// Char
val grade = 'A'

// Boolean
val result = true

// Array
// Creating array using library function arrayOf()
val  rollno = arrayOf(101,102,103,104,105)  
val firstRollno = rollno[0]  
val lastRollno = rollno[rollno.size-1]

//Creating array using Array() constructor
val rollno = Array(5, { i -> i * 3 }) //rollno[0,3,6,9,12]  

//String
val blog ="Android Resource"

 

Kotlin – Operators

There are 6 types of operators available in Kotlin:

 

  • Arithmetic operators: + , -, *, /, %
  • Relational operators: <, >, >=, <=, ==, !=
  • Assignment or shorthand operators: -=, +=, *=, /=, %=
  • Unary operators: +, -, ++, –, !
  • Bitwise operators: shr, shl, ushr, and, or, xor, inv( )
  • Logical operators: &&, || , !

Arithmetic operators

 

fun main(args : Array<String>) {  
var a=4;  
var b=2;  
println(a+b);  
println(a-b);  
println(a*b);  
println(a/b);  
println(a%b);  
}  

//Output:
6
2
8
2
0

Relational Operators

 

// Relational Operators
fun main(args : Array<String>) {  
    val a = 4  
    val b = 2  
    val min = if (a < b) {  
        println("a is smaller than b.")          
    } else{  
        println("b is smaller than b.")  
    }  
    println("min = $min")  
}  

Assignment or Shorthand Operators

 

// Assignment Operators
fun main(args : Array<String>) {  
    var a =4
    var b =2   
    println("a+=b :"+ a)  
    println("a-=b :"+ a)   
    println("a*=b :"+ a)  
    println("a/=b :"+ a)  
    println("a%=b :"+ a)  
}  
//Output
a+=b :6
a-=b :2
a*=b :8
a/=b :2
a%=b :0

Unary Operators

 

// Unary Operators
fun main(args: Array<String>){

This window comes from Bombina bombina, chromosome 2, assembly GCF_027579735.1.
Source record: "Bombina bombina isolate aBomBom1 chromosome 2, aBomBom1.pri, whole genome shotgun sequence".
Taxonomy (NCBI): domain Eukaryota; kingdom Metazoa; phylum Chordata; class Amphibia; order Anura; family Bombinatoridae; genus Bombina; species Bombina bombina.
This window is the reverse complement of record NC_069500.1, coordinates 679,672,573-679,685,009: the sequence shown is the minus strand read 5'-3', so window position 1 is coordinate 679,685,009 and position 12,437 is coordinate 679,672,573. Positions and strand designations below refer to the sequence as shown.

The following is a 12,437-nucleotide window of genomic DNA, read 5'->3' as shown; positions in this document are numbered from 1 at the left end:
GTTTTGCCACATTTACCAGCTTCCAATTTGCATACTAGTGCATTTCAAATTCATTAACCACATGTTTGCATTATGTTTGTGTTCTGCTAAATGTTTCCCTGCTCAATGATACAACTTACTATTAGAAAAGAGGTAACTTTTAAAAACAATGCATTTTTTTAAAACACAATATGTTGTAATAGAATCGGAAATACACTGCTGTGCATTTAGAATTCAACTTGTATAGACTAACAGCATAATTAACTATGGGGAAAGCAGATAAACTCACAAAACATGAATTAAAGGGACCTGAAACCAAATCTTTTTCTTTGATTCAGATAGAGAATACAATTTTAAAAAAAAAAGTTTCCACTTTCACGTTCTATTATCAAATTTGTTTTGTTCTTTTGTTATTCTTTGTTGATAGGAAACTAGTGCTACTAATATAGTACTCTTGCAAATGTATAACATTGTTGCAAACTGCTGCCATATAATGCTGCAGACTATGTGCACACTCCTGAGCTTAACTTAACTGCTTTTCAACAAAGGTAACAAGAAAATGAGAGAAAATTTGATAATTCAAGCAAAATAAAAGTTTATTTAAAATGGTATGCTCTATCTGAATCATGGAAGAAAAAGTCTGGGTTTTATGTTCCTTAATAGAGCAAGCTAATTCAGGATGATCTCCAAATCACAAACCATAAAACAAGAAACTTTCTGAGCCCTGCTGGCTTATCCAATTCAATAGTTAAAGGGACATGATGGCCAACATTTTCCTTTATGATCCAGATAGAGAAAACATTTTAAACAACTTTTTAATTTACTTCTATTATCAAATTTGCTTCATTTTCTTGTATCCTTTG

var a=4
    var b=2  
    println("+a :"+ +a)  
    println("-b :"+ -b)  
    println("++a :"+ ++a)  
    println("--b :"+ --b)    
}  
//Output
4
-2
5
1

Bitwise Operators

 

//Bitwise operators
fun main(args: Array<String>){  
    var a=4
    var b=2  
    
    println("a.and(b): "+a.and(b))  
    println("a.or(b): "+a.or(b))  
    println("a.xor(b): "+a.xor(b))  
}  
//Output
a.and(b): 2
a.or(b): 4
a.xor(b): 2

Logical Operators

 

//Logical Operators
fun main(args: Array<String>){  
    var a=4
    var b=2  
    var c= 3  
    var flag = false  
    var result: Boolean  
    result = (a>b) && (a>c)  
    println("(a>b) && (a>c) :"+ result)  
}  
//Output
(a>b) && (a>c) : true

 

Kotlin – Input/Output

In Kotlin, the input is taken as by using readLine( ) or Scanner object:

 

// Using readLine()
fun main(args: Array<String>) {  
    println("Enter your name")  
    val name = readLine()  
    println("Enter your rollno")  
    var rollno: Int =Integer.valueOf(readLine())  
    println("Your name is $name and your rollno is $rollno")  
}  
//Output
Enter your name
Sam
Enter your rollno
9
Your name is Sam and your age is 9

// Using Scanner class
import java.util.Scanner  
fun main(args: Array<String>) {  
    val read = Scanner(System.`in`)  
    println("Enter your rollno")  
    var rollno = read.nextInt()  
    println("Your rollno is "+rollno)  
}  
//Output
Enter your rollno
9
Your rollno is 9

 

Kotlin – Comments

Two types of comments are there in Kotlin:

 

  • Single line comment
  • Multi line comment

 

// Single line comment
fun main(args: Array<String>) {  
// statement for printing information on the console 
   println("Hello Android Resource")  
}

// Multi line comment
fun main(args: Array<String>) {  
/* statement for 
   printing information 
   on the console  */  
   println("Hello Android Resource")  
}   

For further reading, please visit Kotlin for Beginners – Part 2: Flow of Control, Functions, and Arrays